Louisiana Energy Services has tried and failed twice before to build a uranium centrifuge facility in the United States. Low-income communities, first in Louisiana and then in Tennessee, needed the jobs but not the radioactive waste or airborne toxics produced by the facility, and ran the consortium out of town.

The third try may be the charm. In Hobbs, New Mexico, a boom/bust oil town of 28,000, the public is noticeably absent from February public hearings before the NRC's Atomic Safety and Licensing Board Panel, which will recommend whether to license the LES plant. City officials are solidly behind the idea, and local residents are desperate for new jobs. "Very few people have gone to these public hearings," says Rose Gardner. "They trust our leaders to make the right decisions." Gardner, 46, owns Desert Rose Flowers and Gifts in the tiny town of Eunice, 20 miles from Hobbs and 5 miles from the proposed site. On the first day of the weeklong hearings, she and retired Hobbs businessman Lee Cheney are the only members of the audience not associated with either the media or LES.

Rose Gardner
Skeptical neighbor Rose Gardner.

Each morning of the hearings, Gardner makes the trek from Eunice to Hobbs, shuttering her flower shop the week before Valentine's Day, her busiest season. "When I heard about the plant, I went to the LES office and asked for more information. They treated me like an imbecile. That was a mistake." Gardner has a soft voice and a powerful Tex-Mex accent. She's more soccer mom than rabble-rouser, but in 2004, when she began getting bits and pieces of news about the company that wanted to come to Eunice, something didn't sit right. When she couldn't get the information from LES, she went online. "I typed 'uranium enrichment,'" she says. "That's when my education began."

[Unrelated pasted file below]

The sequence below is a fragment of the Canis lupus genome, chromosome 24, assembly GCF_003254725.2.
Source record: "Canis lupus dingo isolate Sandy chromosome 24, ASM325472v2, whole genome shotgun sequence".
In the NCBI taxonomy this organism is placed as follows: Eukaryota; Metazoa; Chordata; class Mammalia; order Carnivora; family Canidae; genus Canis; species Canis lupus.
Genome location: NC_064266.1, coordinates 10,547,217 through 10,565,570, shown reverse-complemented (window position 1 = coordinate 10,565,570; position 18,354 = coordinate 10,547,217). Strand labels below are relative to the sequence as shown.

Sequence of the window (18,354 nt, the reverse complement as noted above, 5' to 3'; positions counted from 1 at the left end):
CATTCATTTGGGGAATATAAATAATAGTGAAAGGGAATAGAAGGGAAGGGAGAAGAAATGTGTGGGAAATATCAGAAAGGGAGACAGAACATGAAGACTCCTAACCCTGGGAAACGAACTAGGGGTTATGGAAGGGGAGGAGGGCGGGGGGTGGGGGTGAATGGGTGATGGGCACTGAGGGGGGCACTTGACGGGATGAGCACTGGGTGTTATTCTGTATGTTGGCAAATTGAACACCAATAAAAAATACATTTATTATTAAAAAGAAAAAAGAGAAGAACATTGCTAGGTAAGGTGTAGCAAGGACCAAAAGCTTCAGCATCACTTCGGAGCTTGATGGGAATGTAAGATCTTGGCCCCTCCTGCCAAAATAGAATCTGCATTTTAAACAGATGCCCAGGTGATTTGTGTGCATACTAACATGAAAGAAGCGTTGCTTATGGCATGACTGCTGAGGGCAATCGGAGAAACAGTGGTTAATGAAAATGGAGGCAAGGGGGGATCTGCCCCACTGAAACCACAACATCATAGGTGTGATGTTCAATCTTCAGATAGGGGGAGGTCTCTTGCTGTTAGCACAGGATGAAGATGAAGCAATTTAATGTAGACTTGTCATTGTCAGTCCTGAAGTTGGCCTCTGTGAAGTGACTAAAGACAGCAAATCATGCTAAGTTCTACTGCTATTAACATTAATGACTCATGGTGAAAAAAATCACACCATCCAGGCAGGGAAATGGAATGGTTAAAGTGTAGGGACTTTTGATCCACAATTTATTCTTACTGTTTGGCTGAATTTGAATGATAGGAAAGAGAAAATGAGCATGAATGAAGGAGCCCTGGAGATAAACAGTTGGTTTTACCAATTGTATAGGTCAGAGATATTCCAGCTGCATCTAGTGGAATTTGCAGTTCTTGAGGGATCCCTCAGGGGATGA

The drive between Eunice and Hobbs is flat and empty but for scrub mesquite, pump jacks, and gas storage tanks. The air is often thick with hydrogen sulfide, released when methane is pumped out of the wells. "It's why we're called the armpit of New Mexico," Gardner says with a crooked smile. "It smells like rotten eggs." Her father was a roustabout in the oilfields that encircle Eunice. Born and raised there, Gardner was a pumper for a while with Conoco and married a boy who had lived so close to her growing up that she "could throw a stick at him anytime I wanted to." She and her husband raised two daughters. The Gardners and the other 2,700 residents of Eunice are bookended by Dynegy natural-gas processing plants on the north and south sides of town. At the town's center flies a massive American flag; it could easily envelop the average Eunice home. Gas flares in the hazy distance lend a sci-fi aura of a ruined future. Yet Gardner loves where she lives. "It's all I know," she says. Gardner went to her city council representatives and politely suggested they show up and get an education at the Hobbs hearings. Her husband, a city council member himself, has frequently been subjected to her chastisements about getting involved; she's on a mission and family members aren't exempt. "Proverbs 25:15 says patient persuasion can break down the strongest resistance and can even convince rulers," she says.